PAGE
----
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Rep. Jamie Raskin (D-MD) speaks during a House Committee on Oversight and Accountability hearing on Capitol Hill in Washington, DC, on September 28, 2023.
Mandel Ngan | AFP | Getty Images

The House Oversight Committee’s top Democrat asked oil executives to reveal whether former President Donald Trump had proposed a “quid-pro-quo” arrangement to them at a recent Florida fundraising dinner, according to letters released Tuesday by Rep. Jamie Raskin, D-Md.

The letters arose from a Washington Post report that Trump hosted the executives for dinner Apr. 11 at his private club, Mar-a-Lago. “You all are wealthy enough,” Trump reportedly told the assembled guests. “You should raise $1 billion to return me to the White House.”

The former president then reportedly told the oil executives that if they helped him win another term as president, he would reverse the Biden administration’s freeze on permits for liquefied natural gas exports, auction more oil drilling leases in the Gulf of Mexico and roll back rules on auto emissions.

The reporting raises “significant potential ethical, campaign finance, and legal issues,” Raskin wrote.

The issues “flow from the effective sale of American energy and regulatory policy to commercial interests in return for large campaign contributions,” wrote Raskin, who is the ranking Democrat on the Oversight Committee.

Raskin asked the executives to provide descriptions of any discussions related to policy proposals or campaign finance they had at the dinner, as well as any efforts by the CEOs’ respective companies to support Trump’s campaign.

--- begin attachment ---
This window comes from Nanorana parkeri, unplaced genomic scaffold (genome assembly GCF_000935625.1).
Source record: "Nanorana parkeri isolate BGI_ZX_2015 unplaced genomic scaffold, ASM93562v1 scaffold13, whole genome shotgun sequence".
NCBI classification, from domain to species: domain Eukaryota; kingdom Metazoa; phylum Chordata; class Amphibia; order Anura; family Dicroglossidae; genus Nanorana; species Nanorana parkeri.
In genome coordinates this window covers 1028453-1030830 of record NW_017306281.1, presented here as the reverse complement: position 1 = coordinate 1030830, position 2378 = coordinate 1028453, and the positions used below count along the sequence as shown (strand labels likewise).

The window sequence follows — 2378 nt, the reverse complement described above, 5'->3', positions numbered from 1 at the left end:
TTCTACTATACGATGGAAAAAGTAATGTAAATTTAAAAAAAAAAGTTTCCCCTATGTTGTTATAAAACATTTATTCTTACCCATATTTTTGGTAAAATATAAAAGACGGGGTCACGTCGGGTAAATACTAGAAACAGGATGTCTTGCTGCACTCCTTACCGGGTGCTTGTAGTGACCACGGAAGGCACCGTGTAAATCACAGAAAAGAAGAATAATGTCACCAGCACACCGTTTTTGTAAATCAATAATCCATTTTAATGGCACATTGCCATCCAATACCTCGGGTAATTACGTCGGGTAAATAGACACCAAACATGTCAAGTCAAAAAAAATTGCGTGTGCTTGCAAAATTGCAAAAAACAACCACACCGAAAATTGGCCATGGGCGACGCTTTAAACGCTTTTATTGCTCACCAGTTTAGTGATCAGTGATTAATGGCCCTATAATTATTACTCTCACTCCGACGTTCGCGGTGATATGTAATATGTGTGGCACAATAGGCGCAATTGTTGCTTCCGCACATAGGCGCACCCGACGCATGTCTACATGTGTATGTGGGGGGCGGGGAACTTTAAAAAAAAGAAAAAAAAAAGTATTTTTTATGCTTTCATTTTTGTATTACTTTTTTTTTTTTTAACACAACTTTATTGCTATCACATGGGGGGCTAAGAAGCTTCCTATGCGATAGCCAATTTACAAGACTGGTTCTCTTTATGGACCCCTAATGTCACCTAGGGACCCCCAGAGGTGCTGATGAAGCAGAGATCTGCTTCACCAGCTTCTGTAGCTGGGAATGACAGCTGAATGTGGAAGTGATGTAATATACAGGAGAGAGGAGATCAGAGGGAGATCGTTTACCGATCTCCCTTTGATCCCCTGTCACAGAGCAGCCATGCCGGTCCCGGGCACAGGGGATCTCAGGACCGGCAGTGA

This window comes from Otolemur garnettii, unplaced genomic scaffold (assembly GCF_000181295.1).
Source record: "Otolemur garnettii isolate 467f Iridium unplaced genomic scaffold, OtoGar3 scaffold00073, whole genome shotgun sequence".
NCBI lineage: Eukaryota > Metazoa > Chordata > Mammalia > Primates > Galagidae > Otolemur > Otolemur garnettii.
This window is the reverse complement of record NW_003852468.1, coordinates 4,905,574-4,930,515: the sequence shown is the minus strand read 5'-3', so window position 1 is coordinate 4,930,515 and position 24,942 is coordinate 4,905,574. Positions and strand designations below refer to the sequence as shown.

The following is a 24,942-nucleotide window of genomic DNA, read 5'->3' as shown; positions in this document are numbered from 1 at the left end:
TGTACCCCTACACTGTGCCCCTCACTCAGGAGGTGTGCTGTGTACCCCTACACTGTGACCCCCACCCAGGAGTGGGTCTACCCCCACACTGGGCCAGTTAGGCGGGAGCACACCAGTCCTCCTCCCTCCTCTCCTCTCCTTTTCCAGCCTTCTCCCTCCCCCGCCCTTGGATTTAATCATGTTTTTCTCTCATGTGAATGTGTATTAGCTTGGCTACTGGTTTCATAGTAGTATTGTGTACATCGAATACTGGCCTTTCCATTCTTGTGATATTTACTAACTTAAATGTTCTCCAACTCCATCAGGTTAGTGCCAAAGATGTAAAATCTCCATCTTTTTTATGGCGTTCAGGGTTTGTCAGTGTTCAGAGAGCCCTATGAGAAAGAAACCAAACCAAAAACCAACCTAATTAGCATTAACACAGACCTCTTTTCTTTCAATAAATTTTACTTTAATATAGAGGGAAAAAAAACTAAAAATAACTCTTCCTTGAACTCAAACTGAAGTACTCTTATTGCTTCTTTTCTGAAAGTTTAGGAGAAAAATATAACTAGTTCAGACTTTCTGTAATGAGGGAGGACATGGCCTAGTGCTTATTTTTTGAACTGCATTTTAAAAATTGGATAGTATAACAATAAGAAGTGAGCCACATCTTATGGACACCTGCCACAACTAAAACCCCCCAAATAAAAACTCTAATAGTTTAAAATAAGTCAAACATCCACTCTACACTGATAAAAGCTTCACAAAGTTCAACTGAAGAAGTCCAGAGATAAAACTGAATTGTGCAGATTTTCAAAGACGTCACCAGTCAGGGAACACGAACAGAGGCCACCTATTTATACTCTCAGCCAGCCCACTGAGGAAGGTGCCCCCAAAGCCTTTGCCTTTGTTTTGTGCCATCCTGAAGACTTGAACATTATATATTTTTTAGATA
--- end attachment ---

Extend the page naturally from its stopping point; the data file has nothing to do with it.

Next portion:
A general view of Republican presidential candidate and former U.S. President Donald Trump’s Mar-a-Lago property, ahead of his watch party event to mark the Super Tuesday primary elections, in Palm Beach, Florida, U.S. March 5, 2024. 
Marco Bello | Reuters

The letters were sent to Chevron CEO Mike Wirth, ExxonMobil CEO Darren Woods, Continental Resources CEO Robert Lawler, Chesapeake Energy CEO Domenic Dell’Osso, Occidental Petroleum CEO Vicki Hollub, Venture Global CEO Mike Sabel, Cheniere Energy CEO Jack Fusco, EQT CEO Toby Rice and the CEO of major oil lobby American Petroleum Institute Mike Sommers.

A spokesman for the Trump campaign did not immediately respond to CNBC’s request for comment on the congressional request.

Trump would hardly be the first presidential candidate who made campaign promises to certain groups in order as he asked for donations.

But the wining and dining of executives from just one industry at a candidate’s residence, like Mar-a-Lago, raised eyebrows.

Corporations are prohibited from donating directly to presidential candidates. They can contribute to PACs and their employees’ can make private donations, but neither can do so if the donation is intended as a bribe in exchange for favorable treatment.

Despite Raskin’s demands, and his deadline of May 27 for responses, as long as Republicans hold the House majority there is very little that Raskin can do to force any of the oil execs to turn over information.

Nonetheless, Raskin’s decision to demand answers from Trump’s dinner guests could potentially benefit his fellow Democrats in a different way.

That’s because corporate executives typically go to great lengths to avoid becoming the targets of congressional requests for information.

The prospect of getting caught up in Raskin’s inquiry could potentially be enough to make some private sector leaders reconsider whether to accept an invitation to a small, Trump fundraising dinner.

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